Circle Internet Financial Ltd. closed a funding round led by Bitcoin mining giant Bitmain Technologies Ltd. for $110 million — and now it wants to build a better U.S. dollar.
The closely held mobile payments and cryptocurrency trading firm said the investment raises its valuation to about $3 billion, from a reported $480 million in 2016. Bitmain and Circle are now partners in a venture to create fiat-based digital tokens, the first of which will be backed by U.S. dollars and issued by Circle in the summer.
The tokens will be the latest in a growing number of so-called stable coins, which are meant to carry all the benefits of cryptocurrencies, but not the volatility. Circle’s USD Coins, or USDC, will be backed one-to-one to the dollar, with the greenbacks to be stored in auditable bank deposits and redeemable by verified buyers.
“It’s a version of fiat that can move at the speed of the Internet with global reach, with much less cost, with high levels of security,” Circle Chief Executive Officer Jeremy Allaire said in an interview at an industry conference Monday. “It’s a huge improvement for how fiat money transmission can work around the world for consumers and for businesses who might want to collect digital payment with tokens.”
The Boston-based company, which has 7 million users, plans to incorporate USDC in its Circle Pay payment app and in Circle Trade, which provides market-making services, as well as offer it in its cryptocurrency exchange Poloniex.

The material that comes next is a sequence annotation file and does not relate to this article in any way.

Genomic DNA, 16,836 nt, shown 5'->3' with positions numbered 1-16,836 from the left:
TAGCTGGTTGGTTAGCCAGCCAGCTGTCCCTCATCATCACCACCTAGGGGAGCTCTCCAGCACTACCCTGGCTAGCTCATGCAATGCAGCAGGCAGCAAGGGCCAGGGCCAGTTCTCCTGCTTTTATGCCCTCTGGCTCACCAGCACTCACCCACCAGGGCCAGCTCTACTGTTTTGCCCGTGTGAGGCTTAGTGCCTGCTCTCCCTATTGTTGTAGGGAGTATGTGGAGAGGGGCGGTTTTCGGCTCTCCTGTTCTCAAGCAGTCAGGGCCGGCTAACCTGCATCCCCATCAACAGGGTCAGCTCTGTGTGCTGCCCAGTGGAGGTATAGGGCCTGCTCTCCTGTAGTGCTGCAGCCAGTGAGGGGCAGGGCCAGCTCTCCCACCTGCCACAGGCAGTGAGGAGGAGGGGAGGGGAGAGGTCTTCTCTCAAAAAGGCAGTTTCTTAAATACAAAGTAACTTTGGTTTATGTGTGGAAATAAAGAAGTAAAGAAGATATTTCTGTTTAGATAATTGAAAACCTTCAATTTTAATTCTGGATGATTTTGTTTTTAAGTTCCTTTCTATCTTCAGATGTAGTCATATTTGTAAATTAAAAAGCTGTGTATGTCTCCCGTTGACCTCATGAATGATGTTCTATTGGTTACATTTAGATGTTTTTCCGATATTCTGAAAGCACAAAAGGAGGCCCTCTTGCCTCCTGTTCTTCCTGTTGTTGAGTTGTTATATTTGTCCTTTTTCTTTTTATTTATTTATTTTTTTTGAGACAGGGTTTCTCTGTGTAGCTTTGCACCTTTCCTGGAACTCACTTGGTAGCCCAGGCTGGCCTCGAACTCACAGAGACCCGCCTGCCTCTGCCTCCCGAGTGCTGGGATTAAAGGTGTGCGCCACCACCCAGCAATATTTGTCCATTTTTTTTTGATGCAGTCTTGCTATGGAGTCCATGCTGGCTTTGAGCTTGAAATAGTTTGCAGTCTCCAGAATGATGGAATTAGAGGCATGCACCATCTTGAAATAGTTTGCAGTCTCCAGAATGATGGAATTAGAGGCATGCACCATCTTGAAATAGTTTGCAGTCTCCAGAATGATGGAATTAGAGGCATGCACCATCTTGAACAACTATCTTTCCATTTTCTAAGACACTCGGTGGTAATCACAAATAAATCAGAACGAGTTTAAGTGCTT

USDC will be an ERC-20 token, based on the Ethereum network. Plans are for the Centre Foundation, which controls who can issue new fiat-backed tokens, to be independent but is controlled by Circle. Bitmain is currently the only other member.
Investors in previous funding rounds include Goldman Sachs Group Inc., Baidu Inc. and investment bank China International Capital Corp.
Other tokens have attempted to build stable coins with varying degrees of success, backing them with fiat, other cryptos, or algorithms to control supply. Tether is the biggest one with about $2.2 billion in circulating supply, according to CoinMarketCap. While Tether has said all of its coins are backed by dollars held in reserve, the company has yet to provide conclusive evidence or have its accounts audited.
Allaire said USDC will provide greater transparency, and will likely disclose partner banks when the coin is issued.
Circle hasn’t decided whether it will charge fees for traders using USDC, as Tether does to send its tokens to a bank account, as the main goal is to boost USDC use, co-founder Sean Neville said at a press event Monday.
The fintech company, which hasn’t disclosed financial results, will probably generate greater revenue in 2018 than last year, even as cryptocurrency trading volume has declined, thanks to the new businesses its launched, Allaire said.
“Circle was meaningfully profitable last year, and we continue to see high level of revenue growth,” he said. “Revenue will be higher this year.”